Rossford Fire & Rescue Department
What you need to know about the leading cause of poisoning deaths in America.
What is carbon monoxide and who is at risk?
Carbon Monoxide (CO) is a colorless, odorless, deadly gas. Because you can't see, taste or smell it, carbon monoxide can kill you before you know it's there.
Everyone is at risk for carbon monoxide poisoning. Experts believe however, that individuals with greater oxygen requirements such as unborn babies, infants, children, senior citizens and people with coronary or respiratory problems are at greater risk.
Why is carbon monoxide so dangerous?
The great danger of carbon monoxide is it's attraction to hemoglobin in the bloodstream. CO is breathed in through the lungs and bonds with hemoglobin in the blood, displacing the oxygen cells need to function. When CO is present in the air, it rapidly accumulates in the blood, forming a toxic compound known as carboxyhemoglobin (COHb).
Carboxyhemoglobin causes symptoms similar to the flu, such as headaches, fatigue, nausea, dizzy spells, confusion and irritability. As levels of COHb increase, vomiting, loss of consciousness and eventually brain damage or death can result.
Where does carbon monoxide come from?
Carbon monoxide is a by-product of combustion, present whenever fuel is burned. It is produced by common home appliances, such as gas or oil furnaces, refrigerators or clothes dryers, water heaters, fireplaces, charcoal grills, gas ranges, wood burning stoves and space heaters. Fumes from automobiles also contain carbon monoxide and can enter a home through walls or doorways if a car is left running in an attached garage.
All of these sources can contribute to a CO problem in the home. If a home is vented properly and is free from appliance malfunctions, air pressure fluctuations or airway blockages, carbon monoxide will most likely be safely vented to the outside. But in today's energy efficient homes this is frequently not the case. Insulation meant to keep warm air in during the winter months and cool air in during the summer months can trap CO-polluted air in a home year-round. Furnace heat exchangers can crack, vents can become blocked, inadequate air supply for combustion appliances can cause conditions known as backdrafting or reverse stacking, which can force contaminated air back into the home.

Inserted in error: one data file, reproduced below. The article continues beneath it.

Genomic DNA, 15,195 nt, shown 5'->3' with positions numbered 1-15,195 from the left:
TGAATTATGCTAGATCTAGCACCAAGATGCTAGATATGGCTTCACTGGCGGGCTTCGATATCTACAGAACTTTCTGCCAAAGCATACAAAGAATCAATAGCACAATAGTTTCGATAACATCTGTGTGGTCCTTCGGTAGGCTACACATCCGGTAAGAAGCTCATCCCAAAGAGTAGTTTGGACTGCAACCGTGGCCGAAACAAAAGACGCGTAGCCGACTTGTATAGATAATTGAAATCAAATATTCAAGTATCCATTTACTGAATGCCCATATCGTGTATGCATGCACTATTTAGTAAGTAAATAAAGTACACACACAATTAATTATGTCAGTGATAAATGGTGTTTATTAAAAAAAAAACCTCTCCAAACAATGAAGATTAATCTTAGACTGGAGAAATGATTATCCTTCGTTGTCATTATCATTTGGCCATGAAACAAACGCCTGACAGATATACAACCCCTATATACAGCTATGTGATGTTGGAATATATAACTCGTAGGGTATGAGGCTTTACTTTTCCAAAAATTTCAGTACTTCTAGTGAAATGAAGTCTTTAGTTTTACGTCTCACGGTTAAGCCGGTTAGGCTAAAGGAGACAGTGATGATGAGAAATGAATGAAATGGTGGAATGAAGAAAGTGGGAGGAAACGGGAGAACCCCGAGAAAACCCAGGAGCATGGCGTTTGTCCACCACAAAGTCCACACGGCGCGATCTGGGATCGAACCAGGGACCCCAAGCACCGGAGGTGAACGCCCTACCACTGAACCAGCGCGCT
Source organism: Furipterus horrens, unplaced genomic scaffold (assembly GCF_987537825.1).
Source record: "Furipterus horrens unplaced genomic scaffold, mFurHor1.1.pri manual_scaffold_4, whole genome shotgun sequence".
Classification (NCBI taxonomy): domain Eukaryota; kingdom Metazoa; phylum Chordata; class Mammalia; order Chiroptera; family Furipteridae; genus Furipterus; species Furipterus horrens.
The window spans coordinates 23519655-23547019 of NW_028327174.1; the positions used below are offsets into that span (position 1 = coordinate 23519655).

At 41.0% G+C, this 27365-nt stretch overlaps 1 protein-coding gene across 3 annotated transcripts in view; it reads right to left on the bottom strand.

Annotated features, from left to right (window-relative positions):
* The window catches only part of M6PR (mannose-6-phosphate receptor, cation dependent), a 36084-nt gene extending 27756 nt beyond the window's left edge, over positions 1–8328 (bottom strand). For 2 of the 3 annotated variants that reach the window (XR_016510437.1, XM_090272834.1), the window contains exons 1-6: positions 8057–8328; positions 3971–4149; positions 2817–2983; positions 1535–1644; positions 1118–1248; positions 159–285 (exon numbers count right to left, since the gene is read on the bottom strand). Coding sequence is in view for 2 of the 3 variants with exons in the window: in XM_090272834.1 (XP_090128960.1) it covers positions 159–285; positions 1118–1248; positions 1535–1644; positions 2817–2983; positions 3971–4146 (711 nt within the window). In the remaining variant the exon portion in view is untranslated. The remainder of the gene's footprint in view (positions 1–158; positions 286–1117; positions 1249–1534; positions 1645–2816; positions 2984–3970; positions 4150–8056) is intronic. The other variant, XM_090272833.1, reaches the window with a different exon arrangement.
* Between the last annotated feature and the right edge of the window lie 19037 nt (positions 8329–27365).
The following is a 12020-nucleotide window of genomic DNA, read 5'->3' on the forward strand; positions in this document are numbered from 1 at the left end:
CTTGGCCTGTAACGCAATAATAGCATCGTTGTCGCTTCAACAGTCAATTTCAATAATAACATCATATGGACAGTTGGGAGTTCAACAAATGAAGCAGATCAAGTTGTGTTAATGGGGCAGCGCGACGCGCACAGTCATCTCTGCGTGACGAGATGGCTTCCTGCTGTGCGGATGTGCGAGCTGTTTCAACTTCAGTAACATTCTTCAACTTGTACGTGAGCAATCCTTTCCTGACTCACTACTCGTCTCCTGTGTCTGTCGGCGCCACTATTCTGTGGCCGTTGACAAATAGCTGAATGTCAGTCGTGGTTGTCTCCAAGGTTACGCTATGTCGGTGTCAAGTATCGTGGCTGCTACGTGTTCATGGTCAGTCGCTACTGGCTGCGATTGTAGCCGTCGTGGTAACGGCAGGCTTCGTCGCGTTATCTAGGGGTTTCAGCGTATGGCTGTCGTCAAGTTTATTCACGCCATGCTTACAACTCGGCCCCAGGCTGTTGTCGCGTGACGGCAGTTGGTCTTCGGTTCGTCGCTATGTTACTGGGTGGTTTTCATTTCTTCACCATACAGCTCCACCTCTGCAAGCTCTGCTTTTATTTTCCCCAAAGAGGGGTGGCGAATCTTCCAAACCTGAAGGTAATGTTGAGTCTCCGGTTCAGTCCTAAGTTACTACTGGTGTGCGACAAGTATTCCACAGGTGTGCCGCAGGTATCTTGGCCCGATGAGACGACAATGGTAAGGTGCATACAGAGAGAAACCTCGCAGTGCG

How can I protect myself and my family from carbon monoxide poisoning?
The Consumer Product Safety Commission (CPSC) recommends installing at least one carbon monoxide detector per household, near the sleeping area. A second detector near the home's heat source provides extra protection. Choose an Underwriters Laboratories (UL) listed detector that sounds an audible alarm.
In addition to installing carbon monoxide detectors, consumers should regularly inspect and service potential problem sources of carbon monoxide.
Checklist: Where to look for problem sources of carbon monoxide in the home
A forced air furnace is frequently the source of leaks and should be carefully inspected.
Check all venting systems to the outside, including flues and chimneys for cracks, corrosion, holes, debris or blockages. Animals and birds can build nests in chimneys, preventing gases from escaping.
Check all other appliances that use flammable fuels such as natural gas, oil, wood or kerosene.
Be sure space heaters are properly vented. Unvented space heaters that use a flammable fuel such as Kerosene can release carbon monoxide into the home.
Barbecue grills should never be operated indoors. Stove tops or ovens that operate on flammable fuels should not be used to heat a residence.
Check fireplaces for closed, blocked or bent flues, soot and debris.
Check the clothes dryer vent opening outside the house for lint.
A sticking thermostat can keep the furnace running constantly, depleting the oxygen supply inside the house. This can lead to "backdrafting".
In multiple family dwellings where living spaces share walls and pipes, carbon monoxide from one unit may go into a neighboring space through floor boards, cracks or underneath doors.
If a home has an attached garage, carbon monoxide produced by car exhaust can leak into the house. This is especially a problem for home mechanics who may run the car engine frequently for periods of time - even if the garage door is left open.
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